The Fortune Teller

Pam’s Pictorama Photo Post: Today’s photo came via eBay. For the cat enthusiasts among us, the fortune teller is of course a little fella or gal kitty, making themselves to home in the entry of this tent. I think it is a tabby with a nice white bib and paws, but could be one of those nice cow spotted cats, we don’t see enough of him or her to be sure. This is a jolly set up which kitty has take possession of, a perky tent with an American flag flapping atop, like a tiny big top in the backyard and I can understand why kit found it appealing. The Fortune Teller has been hand scripted onto it in the printing process.

This photo postcard was mailed, on October 23, 1908, from South Londonderry, VT, according to the postmark. It was send to Miss M. H. Miller and E. H. Miller Esq. East Dummerston, Vt. “Brook Farm” is written at the bottom. Out of curiosity I ran that address and discovered a listing for the farm for sale. The listing is undated, but it was being offered for $490,000. Photos of that farm below as well as a period one of South Londonderry – to help create the high mystic mood of Vermont on this rainy day in New York City. I would say the photo could be of either location, but my guess is it was taken at this farm.

Photo of the farm house, built in the 1830, at Brook Farm, VT.
View of the farm land associated with Brook Farm. I think I may need to visit Vermont!
Snatched off the website for the town of S. Londonberry, Vt.

Yesterday I was on an errand in Chelsea and passed a sign for a psychic and wondered what impact Covid may have had on that cottage industry. (Like nail salons, NYC seems to be home to an unusually thriving psychic business community.) While probably not deemed essential businesses, presumably they are generally small enough to be under the radar. Nonetheless, when taking safety issues into account, even with masks it seems like a high risk proposition for both the psychic and the customer.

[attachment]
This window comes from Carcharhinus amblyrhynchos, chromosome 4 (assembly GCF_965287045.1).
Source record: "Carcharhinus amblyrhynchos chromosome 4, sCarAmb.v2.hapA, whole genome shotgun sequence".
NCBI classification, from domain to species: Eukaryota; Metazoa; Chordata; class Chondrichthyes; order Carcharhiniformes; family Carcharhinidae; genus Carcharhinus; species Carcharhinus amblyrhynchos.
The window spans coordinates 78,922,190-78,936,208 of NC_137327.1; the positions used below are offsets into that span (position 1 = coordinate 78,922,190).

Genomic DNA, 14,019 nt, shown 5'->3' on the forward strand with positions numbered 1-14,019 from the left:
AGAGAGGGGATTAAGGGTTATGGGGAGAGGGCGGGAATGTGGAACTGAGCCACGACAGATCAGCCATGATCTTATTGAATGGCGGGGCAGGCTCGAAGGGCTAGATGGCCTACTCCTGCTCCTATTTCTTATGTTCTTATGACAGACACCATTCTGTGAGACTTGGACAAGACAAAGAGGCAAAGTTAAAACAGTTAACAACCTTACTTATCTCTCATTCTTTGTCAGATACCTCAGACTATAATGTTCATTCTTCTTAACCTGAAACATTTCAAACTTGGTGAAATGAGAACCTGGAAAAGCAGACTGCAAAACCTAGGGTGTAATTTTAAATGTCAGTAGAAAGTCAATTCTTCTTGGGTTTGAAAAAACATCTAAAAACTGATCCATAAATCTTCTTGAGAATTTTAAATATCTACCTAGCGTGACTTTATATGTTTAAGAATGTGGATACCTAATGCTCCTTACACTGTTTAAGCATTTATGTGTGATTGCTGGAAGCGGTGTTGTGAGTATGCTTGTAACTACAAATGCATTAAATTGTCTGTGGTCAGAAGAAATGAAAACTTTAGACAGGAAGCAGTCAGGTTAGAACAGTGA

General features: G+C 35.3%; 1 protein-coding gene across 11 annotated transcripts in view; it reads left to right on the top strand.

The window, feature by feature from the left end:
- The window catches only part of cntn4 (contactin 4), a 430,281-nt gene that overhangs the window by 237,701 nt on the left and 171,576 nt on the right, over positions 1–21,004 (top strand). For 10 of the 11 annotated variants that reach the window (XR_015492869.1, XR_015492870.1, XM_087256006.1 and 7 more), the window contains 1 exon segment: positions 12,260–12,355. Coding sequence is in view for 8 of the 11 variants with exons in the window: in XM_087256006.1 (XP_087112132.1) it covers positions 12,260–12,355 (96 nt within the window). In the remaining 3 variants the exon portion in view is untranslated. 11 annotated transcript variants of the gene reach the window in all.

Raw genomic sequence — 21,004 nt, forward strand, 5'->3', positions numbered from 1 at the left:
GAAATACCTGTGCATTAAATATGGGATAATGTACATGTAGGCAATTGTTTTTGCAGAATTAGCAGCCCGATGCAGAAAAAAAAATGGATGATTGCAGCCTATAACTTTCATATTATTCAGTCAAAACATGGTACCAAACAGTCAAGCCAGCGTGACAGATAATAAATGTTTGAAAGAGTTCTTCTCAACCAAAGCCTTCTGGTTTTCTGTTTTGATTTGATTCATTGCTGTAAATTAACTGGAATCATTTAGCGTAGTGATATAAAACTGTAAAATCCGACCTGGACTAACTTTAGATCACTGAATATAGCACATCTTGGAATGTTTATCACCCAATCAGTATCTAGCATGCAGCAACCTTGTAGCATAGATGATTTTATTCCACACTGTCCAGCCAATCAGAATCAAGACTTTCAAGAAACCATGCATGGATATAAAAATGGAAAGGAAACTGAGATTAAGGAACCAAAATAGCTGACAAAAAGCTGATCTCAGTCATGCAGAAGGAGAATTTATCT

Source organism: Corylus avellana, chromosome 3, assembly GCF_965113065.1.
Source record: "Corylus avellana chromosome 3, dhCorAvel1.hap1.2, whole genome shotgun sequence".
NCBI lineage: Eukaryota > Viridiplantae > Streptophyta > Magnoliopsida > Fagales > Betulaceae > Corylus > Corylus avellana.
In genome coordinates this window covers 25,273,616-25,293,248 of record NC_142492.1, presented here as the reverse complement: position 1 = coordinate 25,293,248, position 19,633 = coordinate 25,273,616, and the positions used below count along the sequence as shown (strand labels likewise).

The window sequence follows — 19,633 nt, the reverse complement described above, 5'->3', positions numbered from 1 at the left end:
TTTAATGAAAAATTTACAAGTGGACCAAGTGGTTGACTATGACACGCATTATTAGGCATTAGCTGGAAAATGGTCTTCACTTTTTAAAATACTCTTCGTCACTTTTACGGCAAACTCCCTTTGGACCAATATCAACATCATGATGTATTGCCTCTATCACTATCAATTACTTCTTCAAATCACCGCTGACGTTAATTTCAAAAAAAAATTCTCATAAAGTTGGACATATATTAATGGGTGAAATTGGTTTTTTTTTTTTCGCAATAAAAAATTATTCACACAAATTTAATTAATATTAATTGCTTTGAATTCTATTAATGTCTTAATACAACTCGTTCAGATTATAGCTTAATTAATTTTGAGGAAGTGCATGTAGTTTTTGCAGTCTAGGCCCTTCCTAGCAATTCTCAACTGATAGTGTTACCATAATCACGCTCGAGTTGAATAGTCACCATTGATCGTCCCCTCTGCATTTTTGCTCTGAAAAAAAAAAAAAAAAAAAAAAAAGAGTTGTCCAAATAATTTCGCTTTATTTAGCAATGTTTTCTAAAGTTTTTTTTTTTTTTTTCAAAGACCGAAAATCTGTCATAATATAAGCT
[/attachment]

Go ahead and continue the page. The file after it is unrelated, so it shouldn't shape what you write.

I took this photo in Chelsea yesterday, charmed by the holiday decorations of the florist next door.

My cats have never told my fortune, although I believe they can predict that at 6 PM each night someone will deposit cat food carefully doled out for them, split evenly in their black and white china cat dishes. They don’t seem to look much further ahead than that and the morning feed. (We can discuss that Deitch Studio ritual another time.)

I do enjoy getting my fortune told and once a year my friend Eileen and I eat our birthday dinner at a restaurant which usually has (had? are all these places and rituals gone forever now?) a tarot card reader in an upstairs bar area. (Eileen also owns a home in Vermont and may be able to add some Vermont lore here.) Although we frequently encountered the same woman, it does vary from time to time – always women though. It may have been the first time when my fortune was so wild and unlike me that I dismissed it entirely – until it came remarkably true in the weeks and months beyond.